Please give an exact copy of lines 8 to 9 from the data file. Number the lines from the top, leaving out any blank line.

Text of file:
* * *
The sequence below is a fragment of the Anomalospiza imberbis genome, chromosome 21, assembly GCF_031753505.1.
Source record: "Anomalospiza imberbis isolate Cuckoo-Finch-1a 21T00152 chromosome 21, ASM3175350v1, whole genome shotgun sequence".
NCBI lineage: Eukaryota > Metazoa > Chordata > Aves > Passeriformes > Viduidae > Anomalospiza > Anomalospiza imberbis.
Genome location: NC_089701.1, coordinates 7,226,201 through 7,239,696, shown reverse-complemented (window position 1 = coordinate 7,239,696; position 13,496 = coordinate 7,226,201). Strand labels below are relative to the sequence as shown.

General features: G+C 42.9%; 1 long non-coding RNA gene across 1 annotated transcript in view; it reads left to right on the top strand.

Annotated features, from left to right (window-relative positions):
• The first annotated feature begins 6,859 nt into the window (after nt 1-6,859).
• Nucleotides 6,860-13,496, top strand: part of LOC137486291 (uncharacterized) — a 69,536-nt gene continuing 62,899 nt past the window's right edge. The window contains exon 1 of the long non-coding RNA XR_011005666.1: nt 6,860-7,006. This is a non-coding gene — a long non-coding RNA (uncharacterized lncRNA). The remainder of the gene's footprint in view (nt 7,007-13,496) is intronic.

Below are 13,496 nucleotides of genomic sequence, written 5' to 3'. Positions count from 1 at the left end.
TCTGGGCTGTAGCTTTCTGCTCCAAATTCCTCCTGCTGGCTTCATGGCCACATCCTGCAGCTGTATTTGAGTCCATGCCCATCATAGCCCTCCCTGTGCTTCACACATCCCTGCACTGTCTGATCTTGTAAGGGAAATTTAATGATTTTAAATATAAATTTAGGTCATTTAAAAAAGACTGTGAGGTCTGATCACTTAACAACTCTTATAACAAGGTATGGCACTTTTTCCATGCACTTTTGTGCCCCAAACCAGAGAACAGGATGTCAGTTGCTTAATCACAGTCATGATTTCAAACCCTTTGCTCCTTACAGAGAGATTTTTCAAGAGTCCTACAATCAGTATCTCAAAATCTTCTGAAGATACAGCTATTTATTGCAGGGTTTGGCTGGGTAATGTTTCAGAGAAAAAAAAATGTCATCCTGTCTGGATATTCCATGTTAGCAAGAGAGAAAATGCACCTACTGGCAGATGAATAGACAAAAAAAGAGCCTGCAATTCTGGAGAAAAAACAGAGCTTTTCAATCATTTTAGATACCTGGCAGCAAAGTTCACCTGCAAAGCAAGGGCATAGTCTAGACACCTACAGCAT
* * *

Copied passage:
• Nucleotides 6,860-13,496, top strand: part of LOC137486291 (uncharacterized) — a 69,536-nt gene continuing 62,899 nt past the window's right edge. The window contains exon 1 of the long non-coding RNA XR_011005666.1: nt 6,860-7,006. This is a non-coding gene — a long non-coding RNA (uncharacterized lncRNA). The remainder of the gene's footprint in view (nt 7,007-13,496) is intronic.

Below are 13,496 nucleotides of genomic sequence, written 5' to 3'. Positions count from 1 at the left end.